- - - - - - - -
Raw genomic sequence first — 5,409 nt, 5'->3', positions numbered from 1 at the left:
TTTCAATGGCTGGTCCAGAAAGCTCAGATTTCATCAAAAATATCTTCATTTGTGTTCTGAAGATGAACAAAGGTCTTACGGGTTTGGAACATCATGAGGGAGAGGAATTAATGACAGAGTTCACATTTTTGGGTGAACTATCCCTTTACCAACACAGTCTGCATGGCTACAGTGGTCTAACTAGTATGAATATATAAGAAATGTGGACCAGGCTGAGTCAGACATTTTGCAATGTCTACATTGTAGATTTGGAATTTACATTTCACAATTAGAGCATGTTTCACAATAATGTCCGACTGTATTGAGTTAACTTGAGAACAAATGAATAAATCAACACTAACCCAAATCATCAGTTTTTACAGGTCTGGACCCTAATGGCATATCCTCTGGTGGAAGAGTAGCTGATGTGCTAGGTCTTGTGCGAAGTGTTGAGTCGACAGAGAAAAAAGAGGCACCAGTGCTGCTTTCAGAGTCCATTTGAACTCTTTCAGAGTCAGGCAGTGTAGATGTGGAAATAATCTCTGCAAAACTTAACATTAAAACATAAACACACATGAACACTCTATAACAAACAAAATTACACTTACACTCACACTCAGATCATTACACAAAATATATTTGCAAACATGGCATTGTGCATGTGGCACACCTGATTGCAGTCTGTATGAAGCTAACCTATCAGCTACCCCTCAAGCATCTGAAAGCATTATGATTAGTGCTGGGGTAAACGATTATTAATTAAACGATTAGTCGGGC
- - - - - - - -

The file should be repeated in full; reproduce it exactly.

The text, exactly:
Raw genomic sequence first — 5,409 nt, 5'->3', positions numbered from 1 at the left:
TTTCAATGGCTGGTCCAGAAAGCTCAGATTTCATCAAAAATATCTTCATTTGTGTTCTGAAGATGAACAAAGGTCTTACGGGTTTGGAACATCATGAGGGAGAGGAATTAATGACAGAGTTCACATTTTTGGGTGAACTATCCCTTTACCAACACAGTCTGCATGGCTACAGTGGTCTAACTAGTATGAATATATAAGAAATGTGGACCAGGCTGAGTCAGACATTTTGCAATGTCTACATTGTAGATTTGGAATTTACATTTCACAATTAGAGCATGTTTCACAATAATGTCCGACTGTATTGAGTTAACTTGAGAACAAATGAATAAATCAACACTAACCCAAATCATCAGTTTTTACAGGTCTGGACCCTAATGGCATATCCTCTGGTGGAAGAGTAGCTGATGTGCTAGGTCTTGTGCGAAGTGTTGAGTCGACAGAGAAAAAAGAGGCACCAGTGCTGCTTTCAGAGTCCATTTGAACTCTTTCAGAGTCAGGCAGTGTAGATGTGGAAATAATCTCTGCAAAACTTAACATTAAAACATAAACACACATGAACACTCTATAACAAACAAAATTACACTTACACTCACACTCAGATCATTACACAAAATATATTTGCAAACATGGCATTGTGCATGTGGCACACCTGATTGCAGTCTGTATGAAGCTAACCTATCAGCTACCCCTCAAGCATCTGAAAGCATTATGATTAGTGCTGGGGTAAACGATTATTAATTAAACGATTAGTCGGGC